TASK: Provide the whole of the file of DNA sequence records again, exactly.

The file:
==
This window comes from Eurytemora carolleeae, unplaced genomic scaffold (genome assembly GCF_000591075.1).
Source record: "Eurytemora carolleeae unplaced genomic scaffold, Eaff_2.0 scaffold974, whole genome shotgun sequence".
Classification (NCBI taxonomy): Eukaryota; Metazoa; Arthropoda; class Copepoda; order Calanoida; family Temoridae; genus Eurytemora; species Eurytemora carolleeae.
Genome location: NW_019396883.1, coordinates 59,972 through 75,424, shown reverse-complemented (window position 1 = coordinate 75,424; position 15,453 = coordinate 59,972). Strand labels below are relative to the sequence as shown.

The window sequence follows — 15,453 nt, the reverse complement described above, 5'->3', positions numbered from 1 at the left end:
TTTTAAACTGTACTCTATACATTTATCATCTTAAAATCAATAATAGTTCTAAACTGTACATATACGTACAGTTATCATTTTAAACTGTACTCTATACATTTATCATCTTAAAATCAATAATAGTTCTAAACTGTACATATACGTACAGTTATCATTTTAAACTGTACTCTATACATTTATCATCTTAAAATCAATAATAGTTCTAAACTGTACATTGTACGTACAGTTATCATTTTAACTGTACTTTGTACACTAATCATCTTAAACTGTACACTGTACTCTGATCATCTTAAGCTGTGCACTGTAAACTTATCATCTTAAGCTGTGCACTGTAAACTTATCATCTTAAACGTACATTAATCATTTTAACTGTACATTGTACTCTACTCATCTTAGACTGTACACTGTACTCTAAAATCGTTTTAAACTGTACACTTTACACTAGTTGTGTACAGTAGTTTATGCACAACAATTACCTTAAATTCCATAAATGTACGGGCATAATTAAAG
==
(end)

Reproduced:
This window comes from Eurytemora carolleeae, unplaced genomic scaffold (genome assembly GCF_000591075.1).
Source record: "Eurytemora carolleeae unplaced genomic scaffold, Eaff_2.0 scaffold974, whole genome shotgun sequence".
Classification (NCBI taxonomy): Eukaryota; Metazoa; Arthropoda; class Copepoda; order Calanoida; family Temoridae; genus Eurytemora; species Eurytemora carolleeae.
Genome location: NW_019396883.1, coordinates 59,972 through 75,424, shown reverse-complemented (window position 1 = coordinate 75,424; position 15,453 = coordinate 59,972). Strand labels below are relative to the sequence as shown.

The window sequence follows — 15,453 nt, the reverse complement described above, 5'->3', positions numbered from 1 at the left end:
TTTTAAACTGTACTCTATACATTTATCATCTTAAAATCAATAATAGTTCTAAACTGTACATATACGTACAGTTATCATTTTAAACTGTACTCTATACATTTATCATCTTAAAATCAATAATAGTTCTAAACTGTACATATACGTACAGTTATCATTTTAAACTGTACTCTATACATTTATCATCTTAAAATCAATAATAGTTCTAAACTGTACATTGTACGTACAGTTATCATTTTAACTGTACTTTGTACACTAATCATCTTAAACTGTACACTGTACTCTGATCATCTTAAGCTGTGCACTGTAAACTTATCATCTTAAGCTGTGCACTGTAAACTTATCATCTTAAACGTACATTAATCATTTTAACTGTACATTGTACTCTACTCATCTTAGACTGTACACTGTACTCTAAAATCGTTTTAAACTGTACACTTTACACTAGTTGTGTACAGTAGTTTATGCACAACAATTACCTTAAATTCCATAAATGTACGGGCATAATTAAAG